April 12, 2007

Red faces at invasive questions

An embarrassed Indian Government bowed to pressure from across the country yesterday and withdrew an official form that required millions of female public servants to provide details of their menstrual cycles and date of their last pregnancy.

Normally, I'd have posted this to my column, "Del.icio.us Bytes", but in the light of my earlier remarks on India learning dystopian tricks of trade from China, this news merits a place in my main blog. I am glad that the government (both the state and the central governments, I presume) has withdrawn the offending performance appraisal form after widespread protests from the concerned officials. Yet, the fact that the original order was issued after having been vetted through the infinite rungs of the Indian bureaucratic ladder, raises doubts about the present government's commitment to privacy, freedom, and democracy.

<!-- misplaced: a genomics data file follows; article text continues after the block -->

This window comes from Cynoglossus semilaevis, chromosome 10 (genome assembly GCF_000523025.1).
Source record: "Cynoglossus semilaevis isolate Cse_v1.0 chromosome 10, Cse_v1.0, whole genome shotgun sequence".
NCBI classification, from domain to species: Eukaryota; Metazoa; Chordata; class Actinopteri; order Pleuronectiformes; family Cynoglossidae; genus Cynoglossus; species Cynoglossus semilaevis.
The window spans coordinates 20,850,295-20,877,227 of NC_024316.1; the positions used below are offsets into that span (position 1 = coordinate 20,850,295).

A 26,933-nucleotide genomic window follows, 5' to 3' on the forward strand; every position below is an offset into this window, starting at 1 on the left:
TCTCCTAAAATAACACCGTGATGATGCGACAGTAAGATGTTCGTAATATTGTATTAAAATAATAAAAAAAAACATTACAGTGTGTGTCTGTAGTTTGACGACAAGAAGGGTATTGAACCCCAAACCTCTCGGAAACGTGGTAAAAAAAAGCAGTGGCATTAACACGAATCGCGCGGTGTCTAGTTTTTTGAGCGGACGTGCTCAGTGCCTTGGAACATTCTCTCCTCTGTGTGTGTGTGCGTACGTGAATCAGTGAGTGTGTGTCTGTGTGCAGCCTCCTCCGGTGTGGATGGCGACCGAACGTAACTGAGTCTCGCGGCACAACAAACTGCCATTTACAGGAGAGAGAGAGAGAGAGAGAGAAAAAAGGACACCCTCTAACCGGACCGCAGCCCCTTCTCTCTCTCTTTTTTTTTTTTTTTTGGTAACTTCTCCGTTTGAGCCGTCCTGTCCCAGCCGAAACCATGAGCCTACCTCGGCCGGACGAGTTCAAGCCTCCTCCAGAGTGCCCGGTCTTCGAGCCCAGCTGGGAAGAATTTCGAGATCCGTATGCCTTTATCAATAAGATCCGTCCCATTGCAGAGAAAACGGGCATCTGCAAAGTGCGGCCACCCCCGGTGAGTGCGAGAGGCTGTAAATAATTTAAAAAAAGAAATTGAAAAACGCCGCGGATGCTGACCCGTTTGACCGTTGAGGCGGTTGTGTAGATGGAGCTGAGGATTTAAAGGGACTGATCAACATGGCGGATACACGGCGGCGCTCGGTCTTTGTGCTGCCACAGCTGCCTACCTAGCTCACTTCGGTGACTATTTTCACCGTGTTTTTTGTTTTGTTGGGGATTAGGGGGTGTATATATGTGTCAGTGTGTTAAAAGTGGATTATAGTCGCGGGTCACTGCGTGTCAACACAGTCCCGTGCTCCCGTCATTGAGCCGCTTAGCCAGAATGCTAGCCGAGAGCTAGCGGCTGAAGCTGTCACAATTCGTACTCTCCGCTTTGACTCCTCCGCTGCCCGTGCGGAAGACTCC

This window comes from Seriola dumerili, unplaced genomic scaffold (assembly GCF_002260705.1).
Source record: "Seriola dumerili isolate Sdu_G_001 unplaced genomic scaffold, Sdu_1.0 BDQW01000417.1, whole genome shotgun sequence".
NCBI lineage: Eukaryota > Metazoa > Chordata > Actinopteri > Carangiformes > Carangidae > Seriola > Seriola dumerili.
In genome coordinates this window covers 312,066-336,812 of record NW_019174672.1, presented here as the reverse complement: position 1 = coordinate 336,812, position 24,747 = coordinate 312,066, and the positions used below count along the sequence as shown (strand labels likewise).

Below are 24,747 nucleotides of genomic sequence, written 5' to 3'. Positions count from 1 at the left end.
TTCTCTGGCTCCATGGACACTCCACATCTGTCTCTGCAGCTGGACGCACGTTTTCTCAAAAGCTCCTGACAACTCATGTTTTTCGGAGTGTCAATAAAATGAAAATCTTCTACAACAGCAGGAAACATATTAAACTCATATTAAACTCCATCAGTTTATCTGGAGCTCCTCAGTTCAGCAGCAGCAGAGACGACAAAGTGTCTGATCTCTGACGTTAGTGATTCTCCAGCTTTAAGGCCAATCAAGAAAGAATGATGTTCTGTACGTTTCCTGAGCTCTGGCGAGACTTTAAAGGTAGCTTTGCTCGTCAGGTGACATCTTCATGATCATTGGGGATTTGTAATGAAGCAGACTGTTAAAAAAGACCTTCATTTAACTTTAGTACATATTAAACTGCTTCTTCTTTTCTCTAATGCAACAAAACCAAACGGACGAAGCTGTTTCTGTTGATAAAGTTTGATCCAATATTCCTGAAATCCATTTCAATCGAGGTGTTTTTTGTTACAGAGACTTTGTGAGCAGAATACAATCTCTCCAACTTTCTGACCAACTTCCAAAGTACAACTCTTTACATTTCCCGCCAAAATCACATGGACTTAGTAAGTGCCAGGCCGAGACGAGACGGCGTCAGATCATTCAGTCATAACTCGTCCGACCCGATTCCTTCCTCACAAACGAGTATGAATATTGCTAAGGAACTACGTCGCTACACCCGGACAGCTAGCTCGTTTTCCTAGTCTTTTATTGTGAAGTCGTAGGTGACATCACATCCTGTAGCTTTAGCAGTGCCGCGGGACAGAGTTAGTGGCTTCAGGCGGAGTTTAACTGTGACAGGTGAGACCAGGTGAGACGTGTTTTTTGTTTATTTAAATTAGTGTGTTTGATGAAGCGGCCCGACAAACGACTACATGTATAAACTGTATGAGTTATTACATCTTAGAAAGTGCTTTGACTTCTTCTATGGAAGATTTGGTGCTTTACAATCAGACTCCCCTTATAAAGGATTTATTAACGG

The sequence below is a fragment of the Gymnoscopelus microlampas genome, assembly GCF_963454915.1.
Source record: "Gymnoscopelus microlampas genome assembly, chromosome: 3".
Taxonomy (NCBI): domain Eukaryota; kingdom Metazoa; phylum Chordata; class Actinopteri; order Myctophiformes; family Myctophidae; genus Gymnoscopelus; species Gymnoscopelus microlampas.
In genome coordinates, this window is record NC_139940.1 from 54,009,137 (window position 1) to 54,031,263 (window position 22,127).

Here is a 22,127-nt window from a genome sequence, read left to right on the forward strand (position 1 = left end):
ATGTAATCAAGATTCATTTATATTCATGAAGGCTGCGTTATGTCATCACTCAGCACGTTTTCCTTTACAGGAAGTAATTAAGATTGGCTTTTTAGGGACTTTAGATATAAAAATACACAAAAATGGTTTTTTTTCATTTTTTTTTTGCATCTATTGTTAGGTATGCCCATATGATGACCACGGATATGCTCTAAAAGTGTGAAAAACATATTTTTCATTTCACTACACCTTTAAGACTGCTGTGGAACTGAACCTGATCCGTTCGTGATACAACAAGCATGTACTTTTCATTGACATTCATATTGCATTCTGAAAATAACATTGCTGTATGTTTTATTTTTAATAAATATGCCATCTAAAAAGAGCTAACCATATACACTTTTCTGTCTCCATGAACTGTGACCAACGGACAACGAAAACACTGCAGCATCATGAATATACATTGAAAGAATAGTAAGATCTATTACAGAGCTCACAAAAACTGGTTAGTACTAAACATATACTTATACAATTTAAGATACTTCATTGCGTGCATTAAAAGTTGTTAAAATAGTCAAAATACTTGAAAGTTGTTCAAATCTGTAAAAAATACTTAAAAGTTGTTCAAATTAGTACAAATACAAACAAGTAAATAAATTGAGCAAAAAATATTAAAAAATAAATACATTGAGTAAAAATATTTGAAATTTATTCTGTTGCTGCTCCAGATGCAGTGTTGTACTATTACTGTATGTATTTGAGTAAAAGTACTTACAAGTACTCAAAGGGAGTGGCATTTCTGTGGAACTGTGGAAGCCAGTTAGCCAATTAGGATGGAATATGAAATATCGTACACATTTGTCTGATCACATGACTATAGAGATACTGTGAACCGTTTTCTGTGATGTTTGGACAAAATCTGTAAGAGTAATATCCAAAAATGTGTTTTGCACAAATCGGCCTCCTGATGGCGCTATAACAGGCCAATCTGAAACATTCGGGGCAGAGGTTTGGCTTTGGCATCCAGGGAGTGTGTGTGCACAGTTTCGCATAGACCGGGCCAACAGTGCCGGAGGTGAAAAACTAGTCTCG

1. whaaaaaaat? and for what purpose I wonder!

  2. This would be a nice addition to Orwell's novel

  3. Your angle is privacy, but to most people in the Indian Media, this seems to be an issue of Gender-Specific Form only!

    The article says
    "both male and female bureaucrats will have to share similar details concerning their routine health check-up, comprising reports of blood sugar, lipid profile, liver and kidney function tests, ultrasound of abdomen, cardiac profile and others"

    But nobody seems to be protesting for that!

    Shouldn't health details be confidential between me & my doctor? Shouldn't a doctor's certificate suffice?

    But one reader of a newspaper writes in the Letters to the editor -
    " There is nothing wrong in giving the details."

    When such people vote, you know what kind of Govt. we can expect!

  4. Naren wrote:
    Shouldn't health details be confidential between me & my doctor? Shouldn't a doctor's certificate suffice?

    You are right, unless there is a contractual obligation to reveal the details, communicated to the prospective employee along with the job offer, I think. The candidate then would have the option to decline the job. The retracted order was a new one, and definitely invaded the privacy of the women employees.

    Btw, is there a constitutional right to information on the health of the public servants in India (MP's, ministers, included)?


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